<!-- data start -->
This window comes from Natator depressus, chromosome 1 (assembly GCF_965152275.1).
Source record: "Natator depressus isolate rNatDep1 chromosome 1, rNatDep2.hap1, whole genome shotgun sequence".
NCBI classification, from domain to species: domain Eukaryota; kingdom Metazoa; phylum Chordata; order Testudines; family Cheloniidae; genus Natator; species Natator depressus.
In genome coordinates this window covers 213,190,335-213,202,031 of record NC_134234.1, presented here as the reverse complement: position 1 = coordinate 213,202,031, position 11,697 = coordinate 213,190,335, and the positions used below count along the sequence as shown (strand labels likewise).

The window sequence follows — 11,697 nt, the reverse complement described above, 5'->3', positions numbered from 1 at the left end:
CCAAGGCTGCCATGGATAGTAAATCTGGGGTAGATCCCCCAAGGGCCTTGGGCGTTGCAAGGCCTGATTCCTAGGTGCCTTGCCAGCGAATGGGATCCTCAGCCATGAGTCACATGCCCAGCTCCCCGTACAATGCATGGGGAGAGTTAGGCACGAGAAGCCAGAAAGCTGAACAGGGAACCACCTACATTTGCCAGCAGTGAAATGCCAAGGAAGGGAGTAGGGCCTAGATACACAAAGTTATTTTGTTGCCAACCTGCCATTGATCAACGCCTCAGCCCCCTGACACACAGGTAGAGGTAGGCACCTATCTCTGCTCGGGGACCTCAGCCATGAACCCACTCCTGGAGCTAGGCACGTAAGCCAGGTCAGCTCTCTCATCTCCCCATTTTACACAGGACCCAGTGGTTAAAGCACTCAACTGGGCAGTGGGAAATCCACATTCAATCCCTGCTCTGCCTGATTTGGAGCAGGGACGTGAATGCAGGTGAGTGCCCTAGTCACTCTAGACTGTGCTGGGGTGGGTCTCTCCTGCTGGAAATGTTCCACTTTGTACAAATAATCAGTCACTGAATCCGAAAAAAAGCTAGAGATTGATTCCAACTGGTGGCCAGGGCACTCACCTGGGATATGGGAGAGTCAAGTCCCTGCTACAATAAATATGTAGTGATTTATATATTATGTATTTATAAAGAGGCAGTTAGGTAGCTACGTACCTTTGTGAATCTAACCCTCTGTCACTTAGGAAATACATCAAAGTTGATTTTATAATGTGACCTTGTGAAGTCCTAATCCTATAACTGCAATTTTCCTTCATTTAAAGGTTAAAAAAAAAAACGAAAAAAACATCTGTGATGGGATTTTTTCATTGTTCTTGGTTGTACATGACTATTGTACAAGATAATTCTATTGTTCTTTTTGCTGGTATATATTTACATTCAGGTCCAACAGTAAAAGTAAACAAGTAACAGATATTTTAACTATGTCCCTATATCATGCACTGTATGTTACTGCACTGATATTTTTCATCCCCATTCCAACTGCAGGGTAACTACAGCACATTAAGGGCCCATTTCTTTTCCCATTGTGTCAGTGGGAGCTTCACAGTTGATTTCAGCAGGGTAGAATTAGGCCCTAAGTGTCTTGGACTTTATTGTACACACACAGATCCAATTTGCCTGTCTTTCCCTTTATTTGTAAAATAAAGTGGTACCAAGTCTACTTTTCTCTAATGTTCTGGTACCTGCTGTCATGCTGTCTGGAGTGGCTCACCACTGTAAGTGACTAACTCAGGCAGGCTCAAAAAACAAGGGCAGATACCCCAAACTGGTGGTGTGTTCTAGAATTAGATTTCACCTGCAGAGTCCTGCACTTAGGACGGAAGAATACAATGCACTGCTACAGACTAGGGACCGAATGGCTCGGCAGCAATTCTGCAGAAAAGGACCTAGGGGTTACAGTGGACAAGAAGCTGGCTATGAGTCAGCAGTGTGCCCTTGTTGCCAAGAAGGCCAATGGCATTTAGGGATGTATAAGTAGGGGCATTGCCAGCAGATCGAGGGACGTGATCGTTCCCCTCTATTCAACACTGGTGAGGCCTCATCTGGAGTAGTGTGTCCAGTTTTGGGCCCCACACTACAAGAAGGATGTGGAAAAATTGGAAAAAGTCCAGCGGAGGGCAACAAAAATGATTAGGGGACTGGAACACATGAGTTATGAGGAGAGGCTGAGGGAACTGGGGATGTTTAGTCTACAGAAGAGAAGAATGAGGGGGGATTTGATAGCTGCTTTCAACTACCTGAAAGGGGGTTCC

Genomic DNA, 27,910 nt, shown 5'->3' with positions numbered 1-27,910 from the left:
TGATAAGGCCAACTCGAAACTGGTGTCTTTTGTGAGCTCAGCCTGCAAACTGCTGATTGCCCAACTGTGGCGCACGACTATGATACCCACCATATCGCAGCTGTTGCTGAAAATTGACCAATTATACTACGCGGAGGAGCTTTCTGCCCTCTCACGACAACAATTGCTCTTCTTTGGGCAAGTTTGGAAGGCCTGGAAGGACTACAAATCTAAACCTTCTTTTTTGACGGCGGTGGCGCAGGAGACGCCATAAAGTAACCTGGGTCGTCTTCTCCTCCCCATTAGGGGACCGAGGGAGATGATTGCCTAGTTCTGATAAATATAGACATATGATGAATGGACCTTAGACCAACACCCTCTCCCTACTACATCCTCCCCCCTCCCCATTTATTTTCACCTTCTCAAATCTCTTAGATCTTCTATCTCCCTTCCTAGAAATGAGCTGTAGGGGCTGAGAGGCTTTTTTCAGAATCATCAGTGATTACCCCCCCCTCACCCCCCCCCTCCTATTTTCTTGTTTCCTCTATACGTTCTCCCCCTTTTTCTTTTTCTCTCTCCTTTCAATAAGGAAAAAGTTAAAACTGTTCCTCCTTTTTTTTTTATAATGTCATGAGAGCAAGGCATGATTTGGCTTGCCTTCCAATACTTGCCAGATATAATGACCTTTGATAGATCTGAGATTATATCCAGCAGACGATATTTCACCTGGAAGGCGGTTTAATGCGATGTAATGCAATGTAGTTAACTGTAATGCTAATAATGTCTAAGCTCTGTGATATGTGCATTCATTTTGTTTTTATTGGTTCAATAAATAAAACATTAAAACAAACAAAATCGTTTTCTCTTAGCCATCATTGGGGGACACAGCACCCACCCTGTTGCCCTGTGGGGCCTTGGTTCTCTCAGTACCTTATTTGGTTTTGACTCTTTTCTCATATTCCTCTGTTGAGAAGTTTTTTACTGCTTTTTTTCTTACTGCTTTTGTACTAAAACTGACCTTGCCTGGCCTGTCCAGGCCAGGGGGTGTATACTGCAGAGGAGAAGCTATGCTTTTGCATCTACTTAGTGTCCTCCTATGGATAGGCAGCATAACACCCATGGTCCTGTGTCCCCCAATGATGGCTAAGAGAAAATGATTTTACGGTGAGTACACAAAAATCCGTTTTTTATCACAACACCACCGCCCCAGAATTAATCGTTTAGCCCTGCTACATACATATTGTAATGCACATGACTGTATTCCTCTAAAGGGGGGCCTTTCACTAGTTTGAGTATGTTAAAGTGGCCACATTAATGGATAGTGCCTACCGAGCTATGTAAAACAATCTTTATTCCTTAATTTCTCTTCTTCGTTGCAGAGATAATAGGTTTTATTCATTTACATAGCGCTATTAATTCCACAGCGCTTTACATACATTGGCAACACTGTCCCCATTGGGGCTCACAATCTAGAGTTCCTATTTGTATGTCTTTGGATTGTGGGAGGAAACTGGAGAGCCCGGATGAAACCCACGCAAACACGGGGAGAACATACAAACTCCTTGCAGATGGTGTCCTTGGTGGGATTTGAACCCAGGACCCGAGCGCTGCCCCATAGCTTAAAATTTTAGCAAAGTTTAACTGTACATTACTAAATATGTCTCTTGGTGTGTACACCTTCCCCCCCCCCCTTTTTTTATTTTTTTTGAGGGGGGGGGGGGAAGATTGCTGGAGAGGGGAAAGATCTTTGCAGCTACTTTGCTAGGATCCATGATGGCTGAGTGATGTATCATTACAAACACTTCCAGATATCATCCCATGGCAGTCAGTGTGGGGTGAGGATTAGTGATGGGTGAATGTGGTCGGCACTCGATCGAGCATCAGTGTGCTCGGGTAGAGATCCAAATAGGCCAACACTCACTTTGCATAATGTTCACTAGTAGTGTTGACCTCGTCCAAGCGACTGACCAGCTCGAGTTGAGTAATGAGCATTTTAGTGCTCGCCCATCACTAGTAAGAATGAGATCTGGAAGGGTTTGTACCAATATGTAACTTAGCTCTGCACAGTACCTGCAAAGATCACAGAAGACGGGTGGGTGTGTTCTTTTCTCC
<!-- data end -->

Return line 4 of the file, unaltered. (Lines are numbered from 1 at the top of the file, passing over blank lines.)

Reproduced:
In genome coordinates this window covers 213,190,335-213,202,031 of record NC_134234.1, presented here as the reverse complement: position 1 = coordinate 213,202,031, position 11,697 = coordinate 213,190,335, and the positions used below count along the sequence as shown (strand labels likewise).